Should Google's acquisition of Motorola Mobility drive Microsoft to buy either Nokia or Research In Motion?
That s the question zipping around the blogosphere after Google announced it would snatch up Motorola Mobility for $12.5 billion. The search-engine giant and the handset maker already had something of a tight relationship, as exemplified by the latter's popular line of Droid smartphones.
By making Motorola Mobility a subsidiary, Google acquires a hardware arm. That brings it in line with not only Apple, which controls both the hardware and software behind the iPhone, but also RIM and Hewlett-Packard, which do the same with their respective BlackBerry and webOS franchises.
That leaves Microsoft out in the cold -- and almost certainly searching for some sort of response. The company has already enlisted a number of manufacturing partners to create handsets running its Windows Phone. Will it take the ultimate step and purchase one of them?
Gigaom's Om Malik suggested in an Aug. 15 post that Microsoft had already extended feelers in Motorola's direction, with an eye on the handset maker's extensive portfolio. "That would have allowed it to torpedo Android even further," he wrote, alluding to Microsoft s dizzying array of lawsuits and royalty agreements launched against Android device manufacturers over the past few months.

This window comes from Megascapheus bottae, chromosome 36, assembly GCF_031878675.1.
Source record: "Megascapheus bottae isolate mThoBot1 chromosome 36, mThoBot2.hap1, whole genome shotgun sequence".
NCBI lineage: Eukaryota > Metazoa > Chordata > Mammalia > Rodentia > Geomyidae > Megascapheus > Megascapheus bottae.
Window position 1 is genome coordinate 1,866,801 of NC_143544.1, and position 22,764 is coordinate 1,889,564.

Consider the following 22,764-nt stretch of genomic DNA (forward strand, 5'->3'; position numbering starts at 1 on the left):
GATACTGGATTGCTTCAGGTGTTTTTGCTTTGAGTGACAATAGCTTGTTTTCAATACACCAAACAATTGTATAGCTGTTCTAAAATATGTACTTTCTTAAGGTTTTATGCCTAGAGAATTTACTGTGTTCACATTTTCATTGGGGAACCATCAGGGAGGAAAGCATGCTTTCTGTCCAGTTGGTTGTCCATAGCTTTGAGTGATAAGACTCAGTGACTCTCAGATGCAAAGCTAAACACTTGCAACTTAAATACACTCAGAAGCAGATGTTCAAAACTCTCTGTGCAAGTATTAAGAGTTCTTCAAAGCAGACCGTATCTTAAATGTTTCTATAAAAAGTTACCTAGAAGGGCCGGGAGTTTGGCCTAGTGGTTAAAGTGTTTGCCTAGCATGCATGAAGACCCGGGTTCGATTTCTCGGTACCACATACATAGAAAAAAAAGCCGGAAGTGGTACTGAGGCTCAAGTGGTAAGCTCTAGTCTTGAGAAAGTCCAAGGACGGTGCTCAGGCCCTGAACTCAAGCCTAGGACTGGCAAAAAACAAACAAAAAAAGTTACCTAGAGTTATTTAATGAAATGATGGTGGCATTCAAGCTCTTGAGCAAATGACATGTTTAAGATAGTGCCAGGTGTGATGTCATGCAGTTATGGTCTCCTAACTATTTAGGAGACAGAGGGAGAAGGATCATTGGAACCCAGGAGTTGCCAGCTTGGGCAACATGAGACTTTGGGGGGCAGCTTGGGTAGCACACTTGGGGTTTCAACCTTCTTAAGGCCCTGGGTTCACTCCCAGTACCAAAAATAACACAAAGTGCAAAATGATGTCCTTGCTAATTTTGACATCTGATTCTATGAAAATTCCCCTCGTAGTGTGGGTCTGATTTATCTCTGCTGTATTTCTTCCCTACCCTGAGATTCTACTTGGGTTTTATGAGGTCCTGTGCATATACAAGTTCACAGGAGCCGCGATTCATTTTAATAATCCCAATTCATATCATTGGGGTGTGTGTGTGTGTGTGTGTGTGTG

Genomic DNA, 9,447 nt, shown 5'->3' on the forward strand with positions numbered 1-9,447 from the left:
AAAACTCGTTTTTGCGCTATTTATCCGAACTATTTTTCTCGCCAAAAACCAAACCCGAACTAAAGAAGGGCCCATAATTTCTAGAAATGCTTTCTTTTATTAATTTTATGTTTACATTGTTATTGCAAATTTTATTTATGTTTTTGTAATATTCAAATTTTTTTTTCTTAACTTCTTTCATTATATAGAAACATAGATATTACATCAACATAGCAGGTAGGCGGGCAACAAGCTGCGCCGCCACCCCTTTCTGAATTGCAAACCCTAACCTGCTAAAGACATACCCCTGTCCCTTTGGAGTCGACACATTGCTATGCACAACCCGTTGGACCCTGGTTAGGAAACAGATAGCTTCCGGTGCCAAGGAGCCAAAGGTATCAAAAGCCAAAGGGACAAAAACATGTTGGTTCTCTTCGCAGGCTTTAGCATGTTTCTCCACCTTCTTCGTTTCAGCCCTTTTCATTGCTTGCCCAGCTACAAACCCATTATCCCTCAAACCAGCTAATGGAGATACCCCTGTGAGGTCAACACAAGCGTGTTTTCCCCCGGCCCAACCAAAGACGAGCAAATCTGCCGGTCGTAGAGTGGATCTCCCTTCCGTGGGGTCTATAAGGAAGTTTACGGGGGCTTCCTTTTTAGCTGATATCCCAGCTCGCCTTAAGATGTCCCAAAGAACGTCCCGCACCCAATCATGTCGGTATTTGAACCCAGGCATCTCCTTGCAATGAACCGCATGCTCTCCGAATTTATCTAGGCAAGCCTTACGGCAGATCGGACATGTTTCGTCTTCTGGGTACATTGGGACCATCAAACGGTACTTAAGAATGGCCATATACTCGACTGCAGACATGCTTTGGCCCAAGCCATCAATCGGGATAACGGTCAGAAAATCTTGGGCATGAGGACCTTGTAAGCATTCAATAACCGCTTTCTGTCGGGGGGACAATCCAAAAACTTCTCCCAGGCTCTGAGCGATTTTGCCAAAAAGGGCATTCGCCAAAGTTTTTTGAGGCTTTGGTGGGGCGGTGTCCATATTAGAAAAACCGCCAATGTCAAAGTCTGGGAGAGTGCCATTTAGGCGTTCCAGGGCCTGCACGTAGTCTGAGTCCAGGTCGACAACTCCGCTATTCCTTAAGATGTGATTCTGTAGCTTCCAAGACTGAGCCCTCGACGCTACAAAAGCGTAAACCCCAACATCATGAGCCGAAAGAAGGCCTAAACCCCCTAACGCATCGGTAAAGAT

Microsoft had also sought further leverage against Android with its $4.5 billion purchase (in conjunction with a consortium of tech companies, including Apple) of some 6,000 wireless technology patents and patent applications formerly owned by Nortel. Over the past few weeks, Google had made very public its concerns over the deal, which it insisted would be used to place Android in a legal stranglehold.
Now that Motorola Mobility s 17,000 patents (combined with 7,000 reportedly pending) give Android some air cover, Microsoft's Android-killing strategy might center on peeling away Google's hardware partners, who could be upset over Motorola's new position as favored child.
"The likes of Samsung, HTC and LG obviously don't have any other choice than to say at this point that they welcome the deal," Florian Mueller, an intellectual property analyst, wrote in an Aug. 15 posting on his blog. "But there's no way that they can compete with a Google-owned Motorola Mobility on a level playing field."
This article was originally published on 08-16-2011